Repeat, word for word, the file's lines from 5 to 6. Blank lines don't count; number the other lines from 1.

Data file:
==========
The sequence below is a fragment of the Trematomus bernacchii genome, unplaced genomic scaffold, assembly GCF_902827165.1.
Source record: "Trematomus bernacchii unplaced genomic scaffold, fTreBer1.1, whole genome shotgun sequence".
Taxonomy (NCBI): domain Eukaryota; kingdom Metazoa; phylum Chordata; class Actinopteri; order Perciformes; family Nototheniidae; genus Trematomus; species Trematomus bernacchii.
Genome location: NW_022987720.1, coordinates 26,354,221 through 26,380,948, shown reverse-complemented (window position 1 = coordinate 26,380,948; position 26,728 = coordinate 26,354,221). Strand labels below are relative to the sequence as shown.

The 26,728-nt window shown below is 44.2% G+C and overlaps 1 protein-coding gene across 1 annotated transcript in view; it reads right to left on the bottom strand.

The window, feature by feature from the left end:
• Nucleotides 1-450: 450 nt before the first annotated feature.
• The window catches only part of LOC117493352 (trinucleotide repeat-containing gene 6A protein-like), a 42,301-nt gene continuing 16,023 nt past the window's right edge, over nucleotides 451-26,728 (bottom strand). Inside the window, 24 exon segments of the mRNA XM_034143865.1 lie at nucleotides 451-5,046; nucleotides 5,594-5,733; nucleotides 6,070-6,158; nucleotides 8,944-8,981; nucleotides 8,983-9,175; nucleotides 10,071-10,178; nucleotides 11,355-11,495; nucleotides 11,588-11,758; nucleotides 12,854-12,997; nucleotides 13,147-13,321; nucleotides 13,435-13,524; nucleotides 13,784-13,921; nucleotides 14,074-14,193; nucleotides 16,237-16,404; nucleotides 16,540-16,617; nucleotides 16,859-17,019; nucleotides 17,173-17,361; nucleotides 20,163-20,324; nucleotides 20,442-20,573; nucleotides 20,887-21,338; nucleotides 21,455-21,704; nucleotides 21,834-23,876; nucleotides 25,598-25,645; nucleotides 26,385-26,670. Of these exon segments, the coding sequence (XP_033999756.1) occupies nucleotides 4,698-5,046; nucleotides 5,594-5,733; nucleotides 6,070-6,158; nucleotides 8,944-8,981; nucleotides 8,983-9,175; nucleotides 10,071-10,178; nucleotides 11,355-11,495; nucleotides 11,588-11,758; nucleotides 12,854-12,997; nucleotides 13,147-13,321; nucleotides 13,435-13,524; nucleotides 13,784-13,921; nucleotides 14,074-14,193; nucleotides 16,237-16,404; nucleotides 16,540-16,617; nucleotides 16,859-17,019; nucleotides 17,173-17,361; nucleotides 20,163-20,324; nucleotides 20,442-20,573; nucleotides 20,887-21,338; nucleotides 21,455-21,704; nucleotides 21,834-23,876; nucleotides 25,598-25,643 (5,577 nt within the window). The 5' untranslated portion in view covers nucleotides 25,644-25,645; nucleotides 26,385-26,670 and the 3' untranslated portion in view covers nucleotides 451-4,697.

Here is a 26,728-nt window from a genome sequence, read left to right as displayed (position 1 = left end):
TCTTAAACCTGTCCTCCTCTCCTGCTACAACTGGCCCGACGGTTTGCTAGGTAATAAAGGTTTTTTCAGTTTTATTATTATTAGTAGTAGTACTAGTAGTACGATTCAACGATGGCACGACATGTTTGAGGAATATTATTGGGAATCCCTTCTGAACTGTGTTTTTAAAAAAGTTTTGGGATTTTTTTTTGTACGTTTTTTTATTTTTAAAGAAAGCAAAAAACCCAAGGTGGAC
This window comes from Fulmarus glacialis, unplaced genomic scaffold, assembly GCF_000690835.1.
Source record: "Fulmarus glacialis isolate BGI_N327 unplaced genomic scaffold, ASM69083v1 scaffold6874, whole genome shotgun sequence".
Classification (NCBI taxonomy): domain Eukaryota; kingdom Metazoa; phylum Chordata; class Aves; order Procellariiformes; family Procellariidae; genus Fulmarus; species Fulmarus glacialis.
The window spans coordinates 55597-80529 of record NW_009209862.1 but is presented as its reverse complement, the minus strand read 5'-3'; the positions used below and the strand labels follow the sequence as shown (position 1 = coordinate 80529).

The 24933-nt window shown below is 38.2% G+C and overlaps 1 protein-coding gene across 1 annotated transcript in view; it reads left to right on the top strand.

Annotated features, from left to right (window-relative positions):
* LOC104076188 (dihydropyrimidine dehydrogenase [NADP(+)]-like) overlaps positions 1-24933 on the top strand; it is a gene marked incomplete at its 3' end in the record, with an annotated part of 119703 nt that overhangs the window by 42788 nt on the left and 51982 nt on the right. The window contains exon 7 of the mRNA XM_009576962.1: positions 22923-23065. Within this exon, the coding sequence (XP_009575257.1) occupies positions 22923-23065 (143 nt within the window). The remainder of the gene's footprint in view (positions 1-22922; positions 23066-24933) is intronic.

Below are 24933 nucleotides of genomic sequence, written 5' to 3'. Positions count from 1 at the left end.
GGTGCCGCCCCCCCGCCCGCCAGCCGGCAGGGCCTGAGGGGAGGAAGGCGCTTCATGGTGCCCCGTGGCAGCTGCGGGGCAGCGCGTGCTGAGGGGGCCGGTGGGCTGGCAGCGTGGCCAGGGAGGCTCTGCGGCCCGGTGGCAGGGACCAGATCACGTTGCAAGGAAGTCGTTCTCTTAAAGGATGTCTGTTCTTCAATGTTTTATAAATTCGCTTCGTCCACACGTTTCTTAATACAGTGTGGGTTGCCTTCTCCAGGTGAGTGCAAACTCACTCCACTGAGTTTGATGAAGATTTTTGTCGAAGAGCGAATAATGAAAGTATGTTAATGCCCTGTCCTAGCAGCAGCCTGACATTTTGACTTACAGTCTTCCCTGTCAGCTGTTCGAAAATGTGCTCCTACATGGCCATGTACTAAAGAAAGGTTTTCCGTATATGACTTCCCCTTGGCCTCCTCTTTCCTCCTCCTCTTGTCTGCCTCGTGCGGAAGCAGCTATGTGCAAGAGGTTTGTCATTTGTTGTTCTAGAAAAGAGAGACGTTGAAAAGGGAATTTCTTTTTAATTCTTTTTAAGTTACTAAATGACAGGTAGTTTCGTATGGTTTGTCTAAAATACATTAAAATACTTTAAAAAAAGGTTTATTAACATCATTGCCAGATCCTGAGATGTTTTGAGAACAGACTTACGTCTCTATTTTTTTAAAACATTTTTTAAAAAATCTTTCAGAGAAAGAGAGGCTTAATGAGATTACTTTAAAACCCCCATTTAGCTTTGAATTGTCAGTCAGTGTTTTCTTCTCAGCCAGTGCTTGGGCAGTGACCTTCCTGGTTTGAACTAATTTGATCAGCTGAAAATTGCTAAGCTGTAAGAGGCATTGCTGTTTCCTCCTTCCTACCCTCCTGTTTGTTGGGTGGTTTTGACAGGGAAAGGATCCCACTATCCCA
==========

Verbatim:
The 26,728-nt window shown below is 44.2% G+C and overlaps 1 protein-coding gene across 1 annotated transcript in view; it reads right to left on the bottom strand.

The window, feature by feature from the left end: